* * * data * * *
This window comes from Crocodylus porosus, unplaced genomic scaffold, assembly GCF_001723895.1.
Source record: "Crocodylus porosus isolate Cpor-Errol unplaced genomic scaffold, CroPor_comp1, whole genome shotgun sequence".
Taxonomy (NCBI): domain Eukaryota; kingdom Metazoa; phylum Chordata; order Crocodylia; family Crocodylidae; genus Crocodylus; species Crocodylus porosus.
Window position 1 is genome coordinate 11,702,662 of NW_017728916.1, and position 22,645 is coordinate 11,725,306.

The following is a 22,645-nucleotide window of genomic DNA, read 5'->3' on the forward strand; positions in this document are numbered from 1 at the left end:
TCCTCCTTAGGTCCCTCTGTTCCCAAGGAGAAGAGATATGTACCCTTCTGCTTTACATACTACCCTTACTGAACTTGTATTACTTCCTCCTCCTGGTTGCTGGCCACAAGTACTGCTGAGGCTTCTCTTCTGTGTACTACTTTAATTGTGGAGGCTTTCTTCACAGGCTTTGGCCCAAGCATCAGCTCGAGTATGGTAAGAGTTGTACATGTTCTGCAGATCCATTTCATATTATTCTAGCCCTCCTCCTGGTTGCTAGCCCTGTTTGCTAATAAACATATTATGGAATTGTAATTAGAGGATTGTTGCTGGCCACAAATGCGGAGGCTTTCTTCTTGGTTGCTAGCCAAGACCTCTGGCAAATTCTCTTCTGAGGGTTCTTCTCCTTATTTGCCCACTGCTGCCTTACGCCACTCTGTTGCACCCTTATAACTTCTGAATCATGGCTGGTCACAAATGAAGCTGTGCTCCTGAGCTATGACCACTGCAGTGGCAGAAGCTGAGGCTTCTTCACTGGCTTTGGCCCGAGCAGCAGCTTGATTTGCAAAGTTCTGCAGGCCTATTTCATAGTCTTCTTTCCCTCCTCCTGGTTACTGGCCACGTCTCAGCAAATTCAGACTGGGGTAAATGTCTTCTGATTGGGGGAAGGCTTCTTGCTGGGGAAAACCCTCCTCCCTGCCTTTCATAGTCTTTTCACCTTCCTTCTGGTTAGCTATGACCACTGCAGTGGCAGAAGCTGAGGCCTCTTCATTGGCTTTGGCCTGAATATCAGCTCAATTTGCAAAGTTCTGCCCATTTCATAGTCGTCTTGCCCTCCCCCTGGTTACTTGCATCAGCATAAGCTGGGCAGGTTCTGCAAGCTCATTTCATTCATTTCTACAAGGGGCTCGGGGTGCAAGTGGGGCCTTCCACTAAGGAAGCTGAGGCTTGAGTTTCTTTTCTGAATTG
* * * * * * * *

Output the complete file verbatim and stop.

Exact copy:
This window comes from Crocodylus porosus, unplaced genomic scaffold, assembly GCF_001723895.1.
Source record: "Crocodylus porosus isolate Cpor-Errol unplaced genomic scaffold, CroPor_comp1, whole genome shotgun sequence".
Taxonomy (NCBI): domain Eukaryota; kingdom Metazoa; phylum Chordata; order Crocodylia; family Crocodylidae; genus Crocodylus; species Crocodylus porosus.
Window position 1 is genome coordinate 11,702,662 of NW_017728916.1, and position 22,645 is coordinate 11,725,306.

The following is a 22,645-nucleotide window of genomic DNA, read 5'->3' on the forward strand; positions in this document are numbered from 1 at the left end:
TCCTCCTTAGGTCCCTCTGTTCCCAAGGAGAAGAGATATGTACCCTTCTGCTTTACATACTACCCTTACTGAACTTGTATTACTTCCTCCTCCTGGTTGCTGGCCACAAGTACTGCTGAGGCTTCTCTTCTGTGTACTACTTTAATTGTGGAGGCTTTCTTCACAGGCTTTGGCCCAAGCATCAGCTCGAGTATGGTAAGAGTTGTACATGTTCTGCAGATCCATTTCATATTATTCTAGCCCTCCTCCTGGTTGCTAGCCCTGTTTGCTAATAAACATATTATGGAATTGTAATTAGAGGATTGTTGCTGGCCACAAATGCGGAGGCTTTCTTCTTGGTTGCTAGCCAAGACCTCTGGCAAATTCTCTTCTGAGGGTTCTTCTCCTTATTTGCCCACTGCTGCCTTACGCCACTCTGTTGCACCCTTATAACTTCTGAATCATGGCTGGTCACAAATGAAGCTGTGCTCCTGAGCTATGACCACTGCAGTGGCAGAAGCTGAGGCTTCTTCACTGGCTTTGGCCCGAGCAGCAGCTTGATTTGCAAAGTTCTGCAGGCCTATTTCATAGTCTTCTTTCCCTCCTCCTGGTTACTGGCCACGTCTCAGCAAATTCAGACTGGGGTAAATGTCTTCTGATTGGGGGAAGGCTTCTTGCTGGGGAAAACCCTCCTCCCTGCCTTTCATAGTCTTTTCACCTTCCTTCTGGTTAGCTATGACCACTGCAGTGGCAGAAGCTGAGGCCTCTTCATTGGCTTTGGCCTGAATATCAGCTCAATTTGCAAAGTTCTGCCCATTTCATAGTCGTCTTGCCCTCCCCCTGGTTACTTGCATCAGCATAAGCTGGGCAGGTTCTGCAAGCTCATTTCATTCATTTCTACAAGGGGCTCGGGGTGCAAGTGGGGCCTTCCACTAAGGAAGCTGAGGCTTGAGTTTCTTTTCTGAATTG